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O’Bannon belongs to the community and the ages

The late Gov. Frank L. O’Bannon of Corydon was such a many-faceted man with so many diverse interests in both his private and public lives that it’s impossible to sum up his legacy in a few words. That will take a book by a scholar later. But as our memories of him rush over us now, as his absence makes his influences all the more present, as his poignant memorial services are underway in both Indianapolis and Corydon, we think of many achievements.
First, Frank O’Bannon loved children and knew that early childhood education would have a tremendous bearing on their success as adults. He worked hard to start full-day kindergarten. He was the first governor to invite thousands of fourth grade students to make their study of Indiana history come alive by being present at a dramatic inauguration in the state capital.
In elementary and high schools, standards and expectations were raised high during O’Bannon’s tenure. His keen interest in education extended to the university level. Indiana has many great universities, and O’Bannon wanted them funded so they would continue to be great. The Community College system was started during the O’Bannon-Kernan Administration.
The O’Bannon Administration created an aggressive, innovative health insurance plan to cover one-quarter million impoverished children.
His name will be attached to difficult state property tax restructuring that was mandated by a court ruling and is still being sorted out.
The handsome White River State Park complex and the magnificent State Museum in Indianapolis will stand for decades as visible testimonies to Frank and Judy O’Bannon’s interest in Indiana history and culture. If you haven’t visited them yet, you should.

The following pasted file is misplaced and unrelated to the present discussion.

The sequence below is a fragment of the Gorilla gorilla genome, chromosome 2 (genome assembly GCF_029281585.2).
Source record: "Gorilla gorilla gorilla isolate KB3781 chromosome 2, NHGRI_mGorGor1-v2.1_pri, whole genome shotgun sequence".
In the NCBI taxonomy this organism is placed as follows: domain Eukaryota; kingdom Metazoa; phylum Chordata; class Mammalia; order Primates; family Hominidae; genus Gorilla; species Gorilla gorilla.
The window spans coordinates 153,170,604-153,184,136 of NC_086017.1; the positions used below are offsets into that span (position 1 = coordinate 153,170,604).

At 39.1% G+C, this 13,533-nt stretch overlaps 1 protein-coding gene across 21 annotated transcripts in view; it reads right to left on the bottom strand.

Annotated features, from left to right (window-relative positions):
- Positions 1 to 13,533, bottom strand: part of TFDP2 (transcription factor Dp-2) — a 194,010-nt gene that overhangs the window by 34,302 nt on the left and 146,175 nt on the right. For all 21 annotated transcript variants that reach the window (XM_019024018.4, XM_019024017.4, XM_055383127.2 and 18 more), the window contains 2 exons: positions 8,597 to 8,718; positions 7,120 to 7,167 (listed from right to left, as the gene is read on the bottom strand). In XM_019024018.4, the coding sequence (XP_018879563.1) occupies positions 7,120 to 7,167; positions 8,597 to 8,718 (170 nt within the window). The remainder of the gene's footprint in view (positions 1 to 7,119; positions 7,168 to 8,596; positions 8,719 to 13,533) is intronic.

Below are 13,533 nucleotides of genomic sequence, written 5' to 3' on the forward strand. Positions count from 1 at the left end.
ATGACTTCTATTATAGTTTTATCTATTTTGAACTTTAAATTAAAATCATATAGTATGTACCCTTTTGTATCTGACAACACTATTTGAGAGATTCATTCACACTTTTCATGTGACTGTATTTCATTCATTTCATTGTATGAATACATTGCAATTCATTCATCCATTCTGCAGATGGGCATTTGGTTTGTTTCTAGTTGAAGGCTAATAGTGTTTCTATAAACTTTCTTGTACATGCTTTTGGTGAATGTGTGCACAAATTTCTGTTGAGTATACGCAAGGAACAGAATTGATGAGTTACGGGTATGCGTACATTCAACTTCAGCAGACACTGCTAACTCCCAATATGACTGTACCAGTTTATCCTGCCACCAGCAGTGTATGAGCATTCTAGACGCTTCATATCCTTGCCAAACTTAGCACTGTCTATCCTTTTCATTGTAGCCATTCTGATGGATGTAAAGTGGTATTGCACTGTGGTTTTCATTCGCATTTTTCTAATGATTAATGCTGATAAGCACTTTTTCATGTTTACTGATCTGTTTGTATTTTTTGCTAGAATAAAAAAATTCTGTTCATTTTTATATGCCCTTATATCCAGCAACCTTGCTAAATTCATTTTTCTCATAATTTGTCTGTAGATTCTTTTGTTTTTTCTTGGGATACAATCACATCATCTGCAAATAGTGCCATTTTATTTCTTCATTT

As the national recession battered state financial conditions and manufacturing jobs shrunk, O’Bannon and Lt. Gov. Joe Kernan worked hard to develop an economic development plan for the future to attract high-tech industries and good-paying jobs. The dismal state revenue picture had to have taken its toll on the governor, who, buoyed by a $2 billion budget surplus just a few years ago, had cut taxes and improved state services.
Personally, we knew Frank as someone who was kind, gentle, honest, hard-working, approachable, absolutely unpretentious, low-key, smart and wise. He was optimistic, upbeat even in tough times, and he loved to laugh. He never criticized anyone but, instead, brought out the best in people. Many people noticed that he was quick to give others credit, often when he deserved it. All throughout Indiana, people of all walks of life, politics and ethnic background feel they have lost a good friend.
He searched for consensus, compromise and common ground; he treated his political rivals as his friends ‘ in fact, they were his friends.
Lee Hamilton said he was comfortable with kings and paupers.
Several speakers at his wonderful memorial service Friday in Indianapolis said he epitomized the word Hoosier. Kernan said he was ‘exactly who he seems to be. He was the real McCoy.’ Rabbi Sandy Eisenberg Sasso of Indianapolis said O’Bannon ‘wore the crown of a good name,’ which is true. The good O’Bannon name, associated with good public service and leadership, now goes back three generations.
Our friend Frank was interested in literature, music, nature, photography, technological gadgetry and sports of all kinds. He was utterly dedicated to his amazing wife, Judy, their family, his church, this newspaper, this community, the Democrat Party and our state. He and Judy literally gave the best parts of their lives to public service so that others could have a good life, said U.S. Sen. Evan Bayh. Chief Justice Randall Shepard, who presided at Friday’s solemn service outside the Statehouse, said correctly that Indiana has lost its best friend.
Shepard quoted the English playwright George Bernard Shaw, whose words apply to Frank L. O’Bannon:
‘I am of the opinion that my life belongs to the whole community, and as long as I live, it is my privilege to do for it whatever I can. The harder I work, the more I live …
‘Life is no brief candle for me. It is a sort of splendid torch which I got hold of for a moment, and I want to make it burn as brightly as I can before turning it over to future generations.’

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